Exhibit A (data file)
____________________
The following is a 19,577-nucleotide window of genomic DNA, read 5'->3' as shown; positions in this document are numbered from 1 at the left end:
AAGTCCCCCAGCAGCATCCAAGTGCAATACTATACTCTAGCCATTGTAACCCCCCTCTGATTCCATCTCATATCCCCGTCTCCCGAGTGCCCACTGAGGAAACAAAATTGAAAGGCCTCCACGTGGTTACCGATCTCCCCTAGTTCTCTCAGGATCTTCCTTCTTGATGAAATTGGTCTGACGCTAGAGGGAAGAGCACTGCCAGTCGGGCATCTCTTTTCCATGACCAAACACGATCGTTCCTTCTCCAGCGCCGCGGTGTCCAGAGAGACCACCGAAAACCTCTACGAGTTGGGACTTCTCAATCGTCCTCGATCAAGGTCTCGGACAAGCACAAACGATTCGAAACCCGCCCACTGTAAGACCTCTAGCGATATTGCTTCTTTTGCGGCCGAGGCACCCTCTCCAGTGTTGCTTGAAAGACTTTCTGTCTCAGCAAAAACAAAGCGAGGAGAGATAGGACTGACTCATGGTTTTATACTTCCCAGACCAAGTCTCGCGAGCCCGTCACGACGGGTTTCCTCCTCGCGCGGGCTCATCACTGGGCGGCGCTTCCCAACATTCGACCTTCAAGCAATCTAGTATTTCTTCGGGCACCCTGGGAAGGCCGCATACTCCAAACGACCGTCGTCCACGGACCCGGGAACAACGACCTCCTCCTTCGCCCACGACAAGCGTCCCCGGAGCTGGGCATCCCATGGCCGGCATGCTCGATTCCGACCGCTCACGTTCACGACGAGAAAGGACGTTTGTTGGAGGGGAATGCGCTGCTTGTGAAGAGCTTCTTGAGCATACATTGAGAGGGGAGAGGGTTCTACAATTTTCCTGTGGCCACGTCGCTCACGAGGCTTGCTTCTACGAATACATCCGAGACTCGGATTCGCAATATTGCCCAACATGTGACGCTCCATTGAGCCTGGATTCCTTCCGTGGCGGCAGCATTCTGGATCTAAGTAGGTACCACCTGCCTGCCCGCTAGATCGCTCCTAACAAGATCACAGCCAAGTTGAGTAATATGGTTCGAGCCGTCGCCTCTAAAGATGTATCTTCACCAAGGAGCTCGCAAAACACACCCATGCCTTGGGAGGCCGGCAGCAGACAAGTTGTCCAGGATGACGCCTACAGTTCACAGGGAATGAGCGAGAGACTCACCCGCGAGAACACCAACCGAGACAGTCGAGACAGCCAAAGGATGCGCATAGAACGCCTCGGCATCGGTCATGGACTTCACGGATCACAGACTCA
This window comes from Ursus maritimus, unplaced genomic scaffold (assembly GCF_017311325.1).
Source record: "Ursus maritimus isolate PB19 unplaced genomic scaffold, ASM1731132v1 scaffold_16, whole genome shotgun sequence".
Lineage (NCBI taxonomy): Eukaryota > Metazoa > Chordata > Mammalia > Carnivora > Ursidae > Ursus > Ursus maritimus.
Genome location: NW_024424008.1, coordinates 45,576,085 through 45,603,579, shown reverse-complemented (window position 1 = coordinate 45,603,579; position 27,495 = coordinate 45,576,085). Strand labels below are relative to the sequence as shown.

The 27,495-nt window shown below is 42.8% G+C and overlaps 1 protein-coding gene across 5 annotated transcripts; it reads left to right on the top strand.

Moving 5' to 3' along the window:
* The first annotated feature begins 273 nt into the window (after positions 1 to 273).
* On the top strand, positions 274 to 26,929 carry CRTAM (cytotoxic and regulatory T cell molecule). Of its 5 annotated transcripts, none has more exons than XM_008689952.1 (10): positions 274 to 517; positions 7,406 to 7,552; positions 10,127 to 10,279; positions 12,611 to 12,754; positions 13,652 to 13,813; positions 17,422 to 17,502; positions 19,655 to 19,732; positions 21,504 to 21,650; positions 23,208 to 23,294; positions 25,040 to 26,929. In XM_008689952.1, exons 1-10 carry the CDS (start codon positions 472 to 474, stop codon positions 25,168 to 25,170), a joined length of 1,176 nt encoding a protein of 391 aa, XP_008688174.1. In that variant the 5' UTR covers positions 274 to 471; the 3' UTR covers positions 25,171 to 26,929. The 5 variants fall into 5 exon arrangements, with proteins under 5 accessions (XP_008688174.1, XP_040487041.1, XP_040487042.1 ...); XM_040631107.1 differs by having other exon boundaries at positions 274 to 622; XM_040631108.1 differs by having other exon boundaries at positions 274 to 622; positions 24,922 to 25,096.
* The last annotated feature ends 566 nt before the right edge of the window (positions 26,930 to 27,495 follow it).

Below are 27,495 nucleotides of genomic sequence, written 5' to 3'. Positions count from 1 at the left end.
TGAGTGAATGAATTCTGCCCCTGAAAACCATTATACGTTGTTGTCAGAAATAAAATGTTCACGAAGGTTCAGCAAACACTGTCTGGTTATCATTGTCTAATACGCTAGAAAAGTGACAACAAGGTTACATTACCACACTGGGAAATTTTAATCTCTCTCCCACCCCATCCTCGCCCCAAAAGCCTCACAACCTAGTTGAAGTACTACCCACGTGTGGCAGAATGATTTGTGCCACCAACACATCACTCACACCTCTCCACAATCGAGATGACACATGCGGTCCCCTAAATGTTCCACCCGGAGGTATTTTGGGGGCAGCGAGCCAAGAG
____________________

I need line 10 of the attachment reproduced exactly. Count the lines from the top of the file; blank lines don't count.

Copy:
* On the top strand, positions 274 to 26,929 carry CRTAM (cytotoxic and regulatory T cell molecule). Of its 5 annotated transcripts, none has more exons than XM_008689952.1 (10): positions 274 to 517; positions 7,406 to 7,552; positions 10,127 to 10,279; positions 12,611 to 12,754; positions 13,652 to 13,813; positions 17,422 to 17,502; positions 19,655 to 19,732; positions 21,504 to 21,650; positions 23,208 to 23,294; positions 25,040 to 26,929. In XM_008689952.1, exons 1-10 carry the CDS (start codon positions 472 to 474, stop codon positions 25,168 to 25,170), a joined length of 1,176 nt encoding a protein of 391 aa, XP_008688174.1. In that variant the 5' UTR covers positions 274 to 471; the 3' UTR covers positions 25,171 to 26,929. The 5 variants fall into 5 exon arrangements, with proteins under 5 accessions (XP_008688174.1, XP_040487041.1, XP_040487042.1 ...); XM_040631107.1 differs by having other exon boundaries at positions 274 to 622; XM_040631108.1 differs by having other exon boundaries at positions 274 to 622; positions 24,922 to 25,096.